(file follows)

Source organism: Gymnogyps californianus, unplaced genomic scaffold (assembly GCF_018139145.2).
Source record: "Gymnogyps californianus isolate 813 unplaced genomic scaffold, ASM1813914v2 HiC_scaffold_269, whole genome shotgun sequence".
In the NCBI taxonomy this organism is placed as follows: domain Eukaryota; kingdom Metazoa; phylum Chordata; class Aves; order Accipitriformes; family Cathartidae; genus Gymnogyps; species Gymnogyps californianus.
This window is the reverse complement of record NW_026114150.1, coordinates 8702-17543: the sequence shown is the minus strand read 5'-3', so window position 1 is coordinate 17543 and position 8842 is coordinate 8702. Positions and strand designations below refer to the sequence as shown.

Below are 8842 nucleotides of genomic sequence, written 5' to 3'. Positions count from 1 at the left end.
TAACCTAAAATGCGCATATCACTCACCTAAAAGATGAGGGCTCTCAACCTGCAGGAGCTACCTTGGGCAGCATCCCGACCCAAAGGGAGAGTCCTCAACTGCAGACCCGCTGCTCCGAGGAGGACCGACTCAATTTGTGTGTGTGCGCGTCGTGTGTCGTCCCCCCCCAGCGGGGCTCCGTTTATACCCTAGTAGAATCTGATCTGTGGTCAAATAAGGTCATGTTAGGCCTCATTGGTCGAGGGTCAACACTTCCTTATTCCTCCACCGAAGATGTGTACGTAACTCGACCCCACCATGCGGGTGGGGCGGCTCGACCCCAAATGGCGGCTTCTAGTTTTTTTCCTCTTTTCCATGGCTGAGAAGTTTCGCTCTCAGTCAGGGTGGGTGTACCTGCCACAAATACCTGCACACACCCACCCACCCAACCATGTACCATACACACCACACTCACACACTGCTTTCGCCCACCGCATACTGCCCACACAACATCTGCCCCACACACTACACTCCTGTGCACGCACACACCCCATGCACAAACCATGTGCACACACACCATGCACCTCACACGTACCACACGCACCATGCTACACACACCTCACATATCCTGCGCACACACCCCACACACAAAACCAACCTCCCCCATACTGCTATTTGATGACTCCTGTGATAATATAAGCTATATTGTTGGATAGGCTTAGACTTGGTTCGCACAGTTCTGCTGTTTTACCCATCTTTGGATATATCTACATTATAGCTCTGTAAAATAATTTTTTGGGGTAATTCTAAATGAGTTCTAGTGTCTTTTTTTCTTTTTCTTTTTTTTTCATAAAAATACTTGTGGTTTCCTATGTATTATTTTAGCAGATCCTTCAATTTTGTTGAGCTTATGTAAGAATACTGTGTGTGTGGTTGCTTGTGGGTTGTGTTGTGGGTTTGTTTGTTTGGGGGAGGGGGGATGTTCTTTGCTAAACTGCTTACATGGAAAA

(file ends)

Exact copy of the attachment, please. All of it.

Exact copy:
Source organism: Gymnogyps californianus, unplaced genomic scaffold (assembly GCF_018139145.2).
Source record: "Gymnogyps californianus isolate 813 unplaced genomic scaffold, ASM1813914v2 HiC_scaffold_269, whole genome shotgun sequence".
In the NCBI taxonomy this organism is placed as follows: domain Eukaryota; kingdom Metazoa; phylum Chordata; class Aves; order Accipitriformes; family Cathartidae; genus Gymnogyps; species Gymnogyps californianus.
This window is the reverse complement of record NW_026114150.1, coordinates 8702-17543: the sequence shown is the minus strand read 5'-3', so window position 1 is coordinate 17543 and position 8842 is coordinate 8702. Positions and strand designations below refer to the sequence as shown.

Below are 8842 nucleotides of genomic sequence, written 5' to 3'. Positions count from 1 at the left end.
TAACCTAAAATGCGCATATCACTCACCTAAAAGATGAGGGCTCTCAACCTGCAGGAGCTACCTTGGGCAGCATCCCGACCCAAAGGGAGAGTCCTCAACTGCAGACCCGCTGCTCCGAGGAGGACCGACTCAATTTGTGTGTGTGCGCGTCGTGTGTCGTCCCCCCCCAGCGGGGCTCCGTTTATACCCTAGTAGAATCTGATCTGTGGTCAAATAAGGTCATGTTAGGCCTCATTGGTCGAGGGTCAACACTTCCTTATTCCTCCACCGAAGATGTGTACGTAACTCGACCCCACCATGCGGGTGGGGCGGCTCGACCCCAAATGGCGGCTTCTAGTTTTTTTCCTCTTTTCCATGGCTGAGAAGTTTCGCTCTCAGTCAGGGTGGGTGTACCTGCCACAAATACCTGCACACACCCACCCACCCAACCATGTACCATACACACCACACTCACACACTGCTTTCGCCCACCGCATACTGCCCACACAACATCTGCCCCACACACTACACTCCTGTGCACGCACACACCCCATGCACAAACCATGTGCACACACACCATGCACCTCACACGTACCACACGCACCATGCTACACACACCTCACATATCCTGCGCACACACCCCACACACAAAACCAACCTCCCCCATACTGCTATTTGATGACTCCTGTGATAATATAAGCTATATTGTTGGATAGGCTTAGACTTGGTTCGCACAGTTCTGCTGTTTTACCCATCTTTGGATATATCTACATTATAGCTCTGTAAAATAATTTTTTGGGGTAATTCTAAATGAGTTCTAGTGTCTTTTTTTCTTTTTCTTTTTTTTTCATAAAAATACTTGTGGTTTCCTATGTATTATTTTAGCAGATCCTTCAATTTTGTTGAGCTTATGTAAGAATACTGTGTGTGTGGTTGCTTGTGGGTTGTGTTGTGGGTTTGTTTGTTTGGGGGAGGGGGGATGTTCTTTGCTAAACTGCTTACATGGAAAA